Sunday, February 1, 2015

Faking JavaScript Codelessly

I am quite a fan of not using code where possible and where practical. However, there is no point sacrificing code if the user experience makes the system unusable. CRM 2013/2015 gives us a few tools in our kitbag for avoiding using code without sacrificing experience. I thought I would explore them.

Real-Time Workflows

I am so pleased to see real-time workflows in CRM. In the old days, workflows could only run in the back end. The problem with this is while you could make them do lots of interesting things (Auto-numbering, Lead Assignment and Counters, for example), the user experience was sub-par. The main problem was that while the workflow did everything you wanted it to, the user did not know what was happening because it was all on the server and not on the form. This has now changed with real-time workflows.

Any workflow can be converted to run in real-time by deactivating it and hitting the ‘Convert to a real-time workflow’ button at the top of the form.


I made of use of real-time workflows in my address finder article. The experience in that case was, once the location was set, the other fields appeared updated on the save of the record. In other words, if you are looking for something which behaves in a similar way to the OnSave event, a real-time workflow gets us close.

So what other events can JavaScript trigger off? You will remember from my Developer Essentials article that JavaScript triggers off of four events:

  • OnSave (saving of the form)
  • OnLoad (when the form opens on the screen)
  • OnChange (when the value in a field changes)
  • TabStateChange (opening and closing of Tabs)

So we have covered off the first one. What about the others? For these we will need Business Rules.

Business Rules

Another new function for CRM 2013/2015, Business Rules allow us to configure form behaviours. I mentioned Business Rules in my updated Auto-Number post from last year. Business Rules are configured on the form and here is a simple one I set up to test the behaviour. In this case, when the Main Phone is populated, the value is copied to the Other Phone field.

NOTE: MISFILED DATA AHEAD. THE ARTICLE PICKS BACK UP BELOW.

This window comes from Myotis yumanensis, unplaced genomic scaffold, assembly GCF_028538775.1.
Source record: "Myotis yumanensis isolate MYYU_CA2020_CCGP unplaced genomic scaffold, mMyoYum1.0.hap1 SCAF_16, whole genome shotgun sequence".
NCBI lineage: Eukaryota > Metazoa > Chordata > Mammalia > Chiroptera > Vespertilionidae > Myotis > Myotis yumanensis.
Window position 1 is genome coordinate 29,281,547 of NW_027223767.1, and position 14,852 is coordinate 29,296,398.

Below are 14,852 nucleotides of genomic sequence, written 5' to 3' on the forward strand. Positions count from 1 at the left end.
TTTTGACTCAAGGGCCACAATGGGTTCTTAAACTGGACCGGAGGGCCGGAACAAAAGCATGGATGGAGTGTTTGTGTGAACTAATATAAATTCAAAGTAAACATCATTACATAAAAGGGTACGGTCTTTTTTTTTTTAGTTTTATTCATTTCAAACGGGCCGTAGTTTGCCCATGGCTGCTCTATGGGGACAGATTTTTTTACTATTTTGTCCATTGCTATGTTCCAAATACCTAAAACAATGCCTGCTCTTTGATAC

When activated, it becomes clear Business Rules run on both the OnLoad event (on loading the form, if the Main Phone had a value and the Other Phone did not, the value was copied) and OnChange event (if I changed the Main Phone value and tabbed out of the field, it was immediately copied to the Other Phone field). Please note that, with Business Rules, synchronous plugins run first and then the Business Rules fire in the order they were activated (oldest to newest). Also, in 2015, Business Rules were changed to fire server side, not client side (as they did for 2013). This means if a value changes in the back end (via integration, for example) the rule will fire without the need for opening the record. From a user’s perspective, it still appears as if the rule is firing OnLoad and OnChange.

Tab State Changes and Other Stuff

There are no codeless equivalents for triggering off the opening or closing of a Tab and there are plenty of other things you may need to do which simply cannot be done with the limited actions available for Workflows and Business Rules. In these cases you will still need Javascript.

Also, as a word of warning, with the many ways to emulate JavaScript-like behaviour, it can be difficult to determine exactly how a form does what it does. For this reason I know of a few senior developers who prefer to use JavaScript in all cases, even though the codeless alternatives may be quicker and as effective. In their case they are considering the future administration of the form. If everything, or nearly everything can be contained in one place, it is easier for an administrator; no rifling through numerous places trying to find the right thing to change.


If you are upgrading and have a system with lots of code, there is plenty of opportunity with the improved functionality of CRM 2013/2015 to remove some of that code and replace it with configuration (especially if it is breaking in going from CRM 2011). Similarly if, like me, your coding days are a bit of a distant memory, the new functionality gives you something to impress clients and potential clients with when showing off what is possible with CRM forms and making them user friendly. Try them out and see how easy it is to configure what used to be coded.

1 comment:

Unknown said...

Thanks Leon, great article. Business Rules is certainly a great start, and for anyone who needs more power and flexibility than that can look at CRM Rules from Visionary Software. It takes Business Rules to a whole other level - all with no coding! Thanks again for the article.